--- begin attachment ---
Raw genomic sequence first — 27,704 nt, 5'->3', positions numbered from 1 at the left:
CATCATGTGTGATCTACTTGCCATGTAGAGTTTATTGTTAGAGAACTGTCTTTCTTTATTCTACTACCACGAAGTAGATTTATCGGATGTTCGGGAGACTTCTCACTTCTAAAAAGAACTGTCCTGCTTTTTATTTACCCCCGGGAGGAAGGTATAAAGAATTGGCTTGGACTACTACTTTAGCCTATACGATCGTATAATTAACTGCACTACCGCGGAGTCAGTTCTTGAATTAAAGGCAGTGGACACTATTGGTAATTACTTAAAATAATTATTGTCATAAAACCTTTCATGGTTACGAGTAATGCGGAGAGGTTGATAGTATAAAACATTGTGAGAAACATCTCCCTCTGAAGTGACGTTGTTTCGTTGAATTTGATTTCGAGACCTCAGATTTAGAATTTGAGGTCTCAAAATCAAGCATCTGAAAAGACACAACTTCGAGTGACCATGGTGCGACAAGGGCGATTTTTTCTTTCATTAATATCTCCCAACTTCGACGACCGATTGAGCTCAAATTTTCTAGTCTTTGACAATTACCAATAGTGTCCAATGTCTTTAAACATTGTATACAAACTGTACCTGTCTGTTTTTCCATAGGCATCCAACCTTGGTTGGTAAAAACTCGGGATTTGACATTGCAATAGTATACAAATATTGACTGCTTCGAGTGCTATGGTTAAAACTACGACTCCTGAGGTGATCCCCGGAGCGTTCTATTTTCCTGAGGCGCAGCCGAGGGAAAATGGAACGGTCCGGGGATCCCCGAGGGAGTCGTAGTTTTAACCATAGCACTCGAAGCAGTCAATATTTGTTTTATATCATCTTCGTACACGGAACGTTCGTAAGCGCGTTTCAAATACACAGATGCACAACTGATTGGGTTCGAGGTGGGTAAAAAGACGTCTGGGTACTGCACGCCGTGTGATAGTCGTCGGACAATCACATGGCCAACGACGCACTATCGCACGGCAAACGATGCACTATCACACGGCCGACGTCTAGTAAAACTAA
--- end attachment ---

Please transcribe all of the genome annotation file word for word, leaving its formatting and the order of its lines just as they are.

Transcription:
Raw genomic sequence first — 27,704 nt, 5'->3', positions numbered from 1 at the left:
CATCATGTGTGATCTACTTGCCATGTAGAGTTTATTGTTAGAGAACTGTCTTTCTTTATTCTACTACCACGAAGTAGATTTATCGGATGTTCGGGAGACTTCTCACTTCTAAAAAGAACTGTCCTGCTTTTTATTTACCCCCGGGAGGAAGGTATAAAGAATTGGCTTGGACTACTACTTTAGCCTATACGATCGTATAATTAACTGCACTACCGCGGAGTCAGTTCTTGAATTAAAGGCAGTGGACACTATTGGTAATTACTTAAAATAATTATTGTCATAAAACCTTTCATGGTTACGAGTAATGCGGAGAGGTTGATAGTATAAAACATTGTGAGAAACATCTCCCTCTGAAGTGACGTTGTTTCGTTGAATTTGATTTCGAGACCTCAGATTTAGAATTTGAGGTCTCAAAATCAAGCATCTGAAAAGACACAACTTCGAGTGACCATGGTGCGACAAGGGCGATTTTTTCTTTCATTAATATCTCCCAACTTCGACGACCGATTGAGCTCAAATTTTCTAGTCTTTGACAATTACCAATAGTGTCCAATGTCTTTAAACATTGTATACAAACTGTACCTGTCTGTTTTTCCATAGGCATCCAACCTTGGTTGGTAAAAACTCGGGATTTGACATTGCAATAGTATACAAATATTGACTGCTTCGAGTGCTATGGTTAAAACTACGACTCCTGAGGTGATCCCCGGAGCGTTCTATTTTCCTGAGGCGCAGCCGAGGGAAAATGGAACGGTCCGGGGATCCCCGAGGGAGTCGTAGTTTTAACCATAGCACTCGAAGCAGTCAATATTTGTTTTATATCATCTTCGTACACGGAACGTTCGTAAGCGCGTTTCAAATACACAGATGCACAACTGATTGGGTTCGAGGTGGGTAAAAAGACGTCTGGGTACTGCACGCCGTGTGATAGTCGTCGGACAATCACATGGCCAACGACGCACTATCGCACGGCAAACGATGCACTATCACACGGCCGACGTCTAGTAAAACTAA